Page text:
- (Photo: REUTERS/Joe Skipper)
Presidential polls are showing a neck-and-neck race for the White House with just two weeks until Election Day 2012. The latest Rasmussen Reports poll has revealed that the race for the all important swing state of Ohio is now tied between President Barack Obama and Republican rival Mitt Romney.
Ohio holds 18 Electoral College votes, and with the race being so tight between the candidates those 18 votes could swing the entire election to one candidate or the other.
The latest Rasmussen Reports telephone survey of likely voters in Ohio, taken the night after the third and final presidential debate has shown that Obama and Romney are tied at 48 percent each.
The poll also showed that two percent planned on voting for another candidate, leaving just three percent undecided likely voters.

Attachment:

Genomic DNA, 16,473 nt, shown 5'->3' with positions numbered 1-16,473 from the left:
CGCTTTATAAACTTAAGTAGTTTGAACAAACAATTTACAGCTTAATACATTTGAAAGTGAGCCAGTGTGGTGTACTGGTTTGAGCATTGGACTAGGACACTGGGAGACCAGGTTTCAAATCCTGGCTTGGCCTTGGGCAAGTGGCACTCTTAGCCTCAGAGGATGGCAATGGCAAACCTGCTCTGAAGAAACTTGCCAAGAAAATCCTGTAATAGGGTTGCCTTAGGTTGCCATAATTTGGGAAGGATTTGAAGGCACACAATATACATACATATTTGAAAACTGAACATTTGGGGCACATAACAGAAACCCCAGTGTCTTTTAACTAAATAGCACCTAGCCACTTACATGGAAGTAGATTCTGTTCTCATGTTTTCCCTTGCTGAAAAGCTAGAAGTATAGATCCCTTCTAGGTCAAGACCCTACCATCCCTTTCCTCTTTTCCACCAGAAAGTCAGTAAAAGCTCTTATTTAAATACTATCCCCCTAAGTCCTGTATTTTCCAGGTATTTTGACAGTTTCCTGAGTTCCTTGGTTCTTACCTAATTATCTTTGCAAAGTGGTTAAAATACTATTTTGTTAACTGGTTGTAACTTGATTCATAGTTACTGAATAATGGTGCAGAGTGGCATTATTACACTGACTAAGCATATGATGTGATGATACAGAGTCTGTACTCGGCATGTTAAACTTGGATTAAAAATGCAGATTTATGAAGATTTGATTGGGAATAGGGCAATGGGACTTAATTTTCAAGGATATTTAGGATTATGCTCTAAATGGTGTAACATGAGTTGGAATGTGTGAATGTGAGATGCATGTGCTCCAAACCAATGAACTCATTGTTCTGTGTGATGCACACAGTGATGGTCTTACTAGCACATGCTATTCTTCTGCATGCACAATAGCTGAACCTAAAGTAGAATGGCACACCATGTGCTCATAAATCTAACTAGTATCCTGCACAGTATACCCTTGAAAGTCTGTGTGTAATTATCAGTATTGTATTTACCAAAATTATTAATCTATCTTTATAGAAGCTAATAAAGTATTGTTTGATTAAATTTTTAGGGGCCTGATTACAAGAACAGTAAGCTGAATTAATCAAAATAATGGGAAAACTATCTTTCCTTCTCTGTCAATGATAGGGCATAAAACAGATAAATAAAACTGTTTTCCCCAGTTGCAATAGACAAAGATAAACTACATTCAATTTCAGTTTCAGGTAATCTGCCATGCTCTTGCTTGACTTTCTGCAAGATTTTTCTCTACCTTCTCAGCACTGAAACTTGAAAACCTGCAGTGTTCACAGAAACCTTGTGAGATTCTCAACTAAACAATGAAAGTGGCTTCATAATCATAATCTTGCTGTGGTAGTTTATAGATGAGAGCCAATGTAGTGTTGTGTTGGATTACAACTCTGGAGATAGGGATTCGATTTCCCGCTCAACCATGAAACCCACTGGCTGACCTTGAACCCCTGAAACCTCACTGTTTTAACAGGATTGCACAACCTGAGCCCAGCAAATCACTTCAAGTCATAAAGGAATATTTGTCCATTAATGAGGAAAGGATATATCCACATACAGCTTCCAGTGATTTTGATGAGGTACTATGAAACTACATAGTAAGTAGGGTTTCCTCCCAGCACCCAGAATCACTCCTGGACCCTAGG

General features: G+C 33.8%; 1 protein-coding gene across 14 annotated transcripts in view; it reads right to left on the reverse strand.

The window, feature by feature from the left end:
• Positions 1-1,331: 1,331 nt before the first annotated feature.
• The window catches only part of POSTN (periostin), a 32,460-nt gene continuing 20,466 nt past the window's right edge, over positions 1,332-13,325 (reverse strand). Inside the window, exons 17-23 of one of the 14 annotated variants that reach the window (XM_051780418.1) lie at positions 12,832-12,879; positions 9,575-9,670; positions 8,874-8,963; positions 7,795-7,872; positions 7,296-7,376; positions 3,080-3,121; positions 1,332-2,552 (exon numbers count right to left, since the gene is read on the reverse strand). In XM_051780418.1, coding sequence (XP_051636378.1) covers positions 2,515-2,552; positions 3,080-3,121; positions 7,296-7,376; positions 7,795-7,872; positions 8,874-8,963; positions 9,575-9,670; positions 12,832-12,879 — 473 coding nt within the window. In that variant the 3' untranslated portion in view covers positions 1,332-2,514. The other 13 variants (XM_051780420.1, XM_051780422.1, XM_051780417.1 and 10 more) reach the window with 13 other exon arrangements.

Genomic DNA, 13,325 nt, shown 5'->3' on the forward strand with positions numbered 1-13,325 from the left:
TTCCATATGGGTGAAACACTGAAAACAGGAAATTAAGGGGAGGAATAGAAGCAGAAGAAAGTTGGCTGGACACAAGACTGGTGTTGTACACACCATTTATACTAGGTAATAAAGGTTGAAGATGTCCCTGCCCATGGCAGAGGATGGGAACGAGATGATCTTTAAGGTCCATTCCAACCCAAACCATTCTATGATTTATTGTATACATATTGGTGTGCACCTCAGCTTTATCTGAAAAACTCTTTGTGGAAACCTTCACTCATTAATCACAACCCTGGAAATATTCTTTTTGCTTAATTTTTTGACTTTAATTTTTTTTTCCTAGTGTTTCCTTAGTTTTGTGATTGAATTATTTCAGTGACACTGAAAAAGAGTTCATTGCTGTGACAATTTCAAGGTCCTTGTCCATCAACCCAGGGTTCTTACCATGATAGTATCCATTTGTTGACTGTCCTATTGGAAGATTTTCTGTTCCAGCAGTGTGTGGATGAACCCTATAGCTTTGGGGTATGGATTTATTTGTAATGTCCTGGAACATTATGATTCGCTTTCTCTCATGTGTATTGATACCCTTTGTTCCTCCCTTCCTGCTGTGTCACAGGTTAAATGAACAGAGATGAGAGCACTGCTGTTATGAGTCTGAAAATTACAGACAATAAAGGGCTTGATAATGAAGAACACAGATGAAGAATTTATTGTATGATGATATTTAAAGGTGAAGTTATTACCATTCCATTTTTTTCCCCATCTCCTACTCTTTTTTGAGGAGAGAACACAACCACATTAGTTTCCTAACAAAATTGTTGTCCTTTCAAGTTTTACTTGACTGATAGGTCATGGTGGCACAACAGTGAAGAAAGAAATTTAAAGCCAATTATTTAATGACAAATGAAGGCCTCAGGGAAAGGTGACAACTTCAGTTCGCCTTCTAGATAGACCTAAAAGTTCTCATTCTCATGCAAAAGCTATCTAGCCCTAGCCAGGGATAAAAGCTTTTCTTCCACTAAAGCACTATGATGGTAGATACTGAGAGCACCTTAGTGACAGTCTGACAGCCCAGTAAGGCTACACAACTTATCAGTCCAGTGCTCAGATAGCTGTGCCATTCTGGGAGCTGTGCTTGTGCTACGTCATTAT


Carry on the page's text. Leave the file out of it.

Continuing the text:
That Rasmussen Reports poll surveyed 750 likely voters in the state of Ohio and was conducted on Oct. 23, 2012. The margin of sampling error is +/- 4 percentage points with a 95 percent level of confidence.
Meanwhile in the latest Rasmussen Reports swing state tracking update released Wednesday Oct. 24 a combined view of 11 key states can be seen. Overall those 11 key states hold the key to the election and represent 146 Electoral College votes including Colorado, Florida, Iowa, Michigan, Nevada, New Hampshire, North Carolina, Ohio, Pennsylvania, Virginia and Wisconsin.
The report shows that in those 11 key swing states, Mitt Romney holds 50 percent of the vote compared to Obama's 46 percent - giving the Republican candidate a four percentage point advantage.
Again two percent were likely to vote for a third candidate, where as another two percent were still undecided.
Romney has hit the 50 percent mark in that combined swing states poll four times in five days, according to Rasmussen Reports
Rasmussen Reports states: "The survey is conducted on a rolling seven-day basis, and most of the interviews for today's update were completed before the end of Monday night's presidential debate. Romney has now held a modest lead for 13 of the last 16 days; Obama was ahead twice, and the candidates ran even once."